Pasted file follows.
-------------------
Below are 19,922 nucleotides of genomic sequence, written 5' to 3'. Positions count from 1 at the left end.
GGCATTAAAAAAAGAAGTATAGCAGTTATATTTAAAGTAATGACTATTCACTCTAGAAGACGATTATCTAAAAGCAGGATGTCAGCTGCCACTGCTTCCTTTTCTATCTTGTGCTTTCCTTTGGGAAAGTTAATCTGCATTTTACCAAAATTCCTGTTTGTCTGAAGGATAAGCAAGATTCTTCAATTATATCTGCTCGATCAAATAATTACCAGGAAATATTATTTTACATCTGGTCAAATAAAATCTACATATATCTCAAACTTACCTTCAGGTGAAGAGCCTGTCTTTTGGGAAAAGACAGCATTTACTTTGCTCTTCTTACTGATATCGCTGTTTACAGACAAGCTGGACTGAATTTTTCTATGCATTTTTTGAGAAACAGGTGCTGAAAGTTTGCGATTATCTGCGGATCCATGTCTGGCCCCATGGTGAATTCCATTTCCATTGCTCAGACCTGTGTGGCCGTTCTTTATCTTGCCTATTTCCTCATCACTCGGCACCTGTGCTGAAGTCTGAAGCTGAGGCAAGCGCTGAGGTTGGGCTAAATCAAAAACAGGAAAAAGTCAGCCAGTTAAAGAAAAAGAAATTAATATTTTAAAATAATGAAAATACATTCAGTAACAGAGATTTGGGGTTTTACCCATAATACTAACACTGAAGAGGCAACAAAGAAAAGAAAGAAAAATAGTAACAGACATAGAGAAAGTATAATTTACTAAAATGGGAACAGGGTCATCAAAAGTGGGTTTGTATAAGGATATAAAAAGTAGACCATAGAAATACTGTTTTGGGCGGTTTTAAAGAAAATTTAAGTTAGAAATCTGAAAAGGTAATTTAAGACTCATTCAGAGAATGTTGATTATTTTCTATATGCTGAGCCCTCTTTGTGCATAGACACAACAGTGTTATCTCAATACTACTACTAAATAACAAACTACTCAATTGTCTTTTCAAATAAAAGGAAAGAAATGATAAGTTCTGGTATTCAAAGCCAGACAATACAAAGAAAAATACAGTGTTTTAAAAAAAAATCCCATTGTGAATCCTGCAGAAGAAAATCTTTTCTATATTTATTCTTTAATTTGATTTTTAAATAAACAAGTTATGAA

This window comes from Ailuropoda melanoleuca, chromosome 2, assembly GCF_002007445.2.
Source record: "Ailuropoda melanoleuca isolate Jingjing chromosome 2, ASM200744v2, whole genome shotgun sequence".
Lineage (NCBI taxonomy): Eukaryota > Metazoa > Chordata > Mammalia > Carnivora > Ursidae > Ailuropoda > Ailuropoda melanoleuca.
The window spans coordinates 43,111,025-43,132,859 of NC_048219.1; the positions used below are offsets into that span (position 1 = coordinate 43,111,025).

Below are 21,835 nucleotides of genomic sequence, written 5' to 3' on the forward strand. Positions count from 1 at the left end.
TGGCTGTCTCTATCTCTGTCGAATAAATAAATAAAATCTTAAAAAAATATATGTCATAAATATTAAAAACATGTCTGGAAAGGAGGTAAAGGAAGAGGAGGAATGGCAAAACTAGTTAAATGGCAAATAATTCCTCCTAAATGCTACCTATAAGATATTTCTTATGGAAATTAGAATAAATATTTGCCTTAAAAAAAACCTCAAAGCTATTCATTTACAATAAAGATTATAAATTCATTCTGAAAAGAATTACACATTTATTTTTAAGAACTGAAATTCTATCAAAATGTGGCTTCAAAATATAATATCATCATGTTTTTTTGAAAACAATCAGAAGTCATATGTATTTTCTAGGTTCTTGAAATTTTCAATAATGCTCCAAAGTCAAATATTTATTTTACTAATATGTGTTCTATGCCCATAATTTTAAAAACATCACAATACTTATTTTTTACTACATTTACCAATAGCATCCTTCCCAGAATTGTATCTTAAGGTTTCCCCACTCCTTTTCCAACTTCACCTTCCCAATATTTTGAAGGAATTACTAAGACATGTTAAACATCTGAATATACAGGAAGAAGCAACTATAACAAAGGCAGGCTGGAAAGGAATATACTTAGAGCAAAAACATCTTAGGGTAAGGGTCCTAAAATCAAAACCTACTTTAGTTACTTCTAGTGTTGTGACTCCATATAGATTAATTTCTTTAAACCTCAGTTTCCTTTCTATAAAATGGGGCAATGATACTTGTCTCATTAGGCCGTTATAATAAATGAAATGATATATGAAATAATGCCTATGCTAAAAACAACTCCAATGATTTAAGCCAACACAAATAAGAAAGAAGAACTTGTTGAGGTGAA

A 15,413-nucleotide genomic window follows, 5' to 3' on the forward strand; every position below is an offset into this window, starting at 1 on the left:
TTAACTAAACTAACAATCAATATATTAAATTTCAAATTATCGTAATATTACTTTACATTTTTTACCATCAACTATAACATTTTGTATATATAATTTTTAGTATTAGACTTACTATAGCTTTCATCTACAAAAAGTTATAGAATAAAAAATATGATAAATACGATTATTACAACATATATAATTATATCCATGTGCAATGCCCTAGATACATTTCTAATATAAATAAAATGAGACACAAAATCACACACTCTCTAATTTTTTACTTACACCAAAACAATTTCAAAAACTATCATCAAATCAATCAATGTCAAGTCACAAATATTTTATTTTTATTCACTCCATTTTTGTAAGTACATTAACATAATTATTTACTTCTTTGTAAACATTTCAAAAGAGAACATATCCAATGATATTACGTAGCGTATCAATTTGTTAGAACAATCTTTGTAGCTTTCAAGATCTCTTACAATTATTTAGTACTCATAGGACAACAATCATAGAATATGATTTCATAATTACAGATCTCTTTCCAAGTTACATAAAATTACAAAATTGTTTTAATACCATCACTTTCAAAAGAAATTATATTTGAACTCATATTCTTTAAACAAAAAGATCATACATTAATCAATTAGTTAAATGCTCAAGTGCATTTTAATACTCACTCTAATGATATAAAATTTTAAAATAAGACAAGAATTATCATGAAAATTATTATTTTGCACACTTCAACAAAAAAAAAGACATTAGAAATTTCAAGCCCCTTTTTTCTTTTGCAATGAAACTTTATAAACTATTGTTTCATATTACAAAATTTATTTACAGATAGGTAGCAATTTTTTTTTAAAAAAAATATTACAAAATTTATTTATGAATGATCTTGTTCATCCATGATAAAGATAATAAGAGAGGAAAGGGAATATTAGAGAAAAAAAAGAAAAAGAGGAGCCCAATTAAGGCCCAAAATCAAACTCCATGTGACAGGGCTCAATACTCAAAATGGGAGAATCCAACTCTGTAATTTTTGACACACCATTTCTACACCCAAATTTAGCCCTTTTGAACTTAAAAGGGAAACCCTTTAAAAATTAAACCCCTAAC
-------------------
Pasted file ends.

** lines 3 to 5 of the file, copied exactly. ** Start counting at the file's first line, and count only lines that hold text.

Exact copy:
This window comes from Ailuropoda melanoleuca, chromosome 2, assembly GCF_002007445.2.
Source record: "Ailuropoda melanoleuca isolate Jingjing chromosome 2, ASM200744v2, whole genome shotgun sequence".
Lineage (NCBI taxonomy): Eukaryota > Metazoa > Chordata > Mammalia > Carnivora > Ursidae > Ailuropoda > Ailuropoda melanoleuca.